Friday, March 6, 2009

Das Ungeheuer von London City/The Monster of London City (1964)

A play in the Edgar Allan Poe Theatre depicting the murders of Jack the Ripper leads to a number of copycat killings in the film’s contemporary London.

With The Monster of London City Edwin Zbonek returned to familiar Bryan Edgar Wallace territory after his previous directorial stint for The Mad Executioners.

Though much is made of the fictitious play’s apparent accuracy towards the Autumn of Terror, a lot of the details are more part of Ripper fiction. The whole stance of having a West End play spark a series of vicious murders and invoke debates to have the drama banned is not so much thought provoking, but exposes the more typical middle class, conservative audience of the 1960s Krimis. At a time when London started to swing, students worldwide were on the verge of revolt and pop culture became a political force it must have been comforting to see a rather old fashioned drama involving actors wearing suits and ties causing a stir. And potential son-in-laws would still ask a father for the daughter’s hand. Not exactly Helter Skelter.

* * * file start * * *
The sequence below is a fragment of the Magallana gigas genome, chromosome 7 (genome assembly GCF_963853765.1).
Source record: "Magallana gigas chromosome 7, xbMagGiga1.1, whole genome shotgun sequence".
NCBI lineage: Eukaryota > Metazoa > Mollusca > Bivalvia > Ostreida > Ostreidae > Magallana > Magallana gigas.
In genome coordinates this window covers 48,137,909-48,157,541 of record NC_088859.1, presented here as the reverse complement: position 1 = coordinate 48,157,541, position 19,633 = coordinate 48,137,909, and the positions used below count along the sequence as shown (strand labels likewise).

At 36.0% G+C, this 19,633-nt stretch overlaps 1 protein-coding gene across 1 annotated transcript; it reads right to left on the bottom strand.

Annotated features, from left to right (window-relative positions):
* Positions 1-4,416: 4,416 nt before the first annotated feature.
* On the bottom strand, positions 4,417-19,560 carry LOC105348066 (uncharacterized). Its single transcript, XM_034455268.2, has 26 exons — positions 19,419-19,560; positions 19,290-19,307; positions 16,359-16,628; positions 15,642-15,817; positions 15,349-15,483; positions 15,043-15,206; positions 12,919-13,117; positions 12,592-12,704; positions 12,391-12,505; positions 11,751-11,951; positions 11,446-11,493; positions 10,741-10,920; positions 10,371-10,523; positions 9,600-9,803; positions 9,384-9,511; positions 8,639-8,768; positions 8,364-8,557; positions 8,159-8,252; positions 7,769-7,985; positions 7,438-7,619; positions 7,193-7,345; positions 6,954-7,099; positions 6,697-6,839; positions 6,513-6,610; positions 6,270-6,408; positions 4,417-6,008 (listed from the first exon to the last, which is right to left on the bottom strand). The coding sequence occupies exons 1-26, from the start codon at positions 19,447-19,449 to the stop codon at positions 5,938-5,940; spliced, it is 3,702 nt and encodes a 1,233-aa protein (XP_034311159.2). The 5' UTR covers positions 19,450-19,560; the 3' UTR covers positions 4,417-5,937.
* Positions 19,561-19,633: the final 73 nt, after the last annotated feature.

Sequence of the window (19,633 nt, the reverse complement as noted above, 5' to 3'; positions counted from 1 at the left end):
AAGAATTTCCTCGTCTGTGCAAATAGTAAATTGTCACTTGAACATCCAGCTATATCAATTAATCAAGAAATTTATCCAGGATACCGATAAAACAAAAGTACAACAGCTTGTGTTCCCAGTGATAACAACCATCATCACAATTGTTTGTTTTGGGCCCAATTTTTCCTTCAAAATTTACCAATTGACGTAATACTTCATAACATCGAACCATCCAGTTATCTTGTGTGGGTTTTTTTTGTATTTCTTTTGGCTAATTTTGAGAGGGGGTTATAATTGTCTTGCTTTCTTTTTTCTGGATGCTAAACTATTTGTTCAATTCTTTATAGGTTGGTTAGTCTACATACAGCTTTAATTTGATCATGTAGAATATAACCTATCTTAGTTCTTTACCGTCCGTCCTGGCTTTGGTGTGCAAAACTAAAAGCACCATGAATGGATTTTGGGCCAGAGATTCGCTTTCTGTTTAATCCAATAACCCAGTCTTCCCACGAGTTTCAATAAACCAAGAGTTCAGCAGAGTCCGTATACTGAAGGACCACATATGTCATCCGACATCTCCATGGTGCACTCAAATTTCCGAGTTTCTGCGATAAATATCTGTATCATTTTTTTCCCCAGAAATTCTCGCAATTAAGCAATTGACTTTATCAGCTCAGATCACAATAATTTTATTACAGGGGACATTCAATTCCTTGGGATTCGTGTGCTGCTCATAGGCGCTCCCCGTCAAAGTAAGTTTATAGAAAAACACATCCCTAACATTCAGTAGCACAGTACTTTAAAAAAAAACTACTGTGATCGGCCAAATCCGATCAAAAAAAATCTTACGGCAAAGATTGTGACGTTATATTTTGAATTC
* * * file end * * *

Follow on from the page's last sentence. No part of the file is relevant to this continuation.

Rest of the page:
But then again, Krimis were never shot to deal with serious social issues, but first and foremost served as pure escapist entertainment. And though not a master piece, this film does give us a healthy dose of midnight murders and red herrings. We even get short glimpses of black and white nudity and a scene with a child witnessing one of the murder scenes would later become a common motive in Gialli. Overall this is one of the best Bryan Edgar Wallace movies.

Hansjörg Felmy is slightly miscast as the drug riddled troubled soul of an actor who finds it ever more difficult to separate reality from fiction. Dietmar Schönherr is his doctor and friend. He would later turn into a popular German talk show host like his colleague Joachim Fuchsberger. Marianne Koch as the girl admired by both later got a medical degree and became a celebrity doctor.

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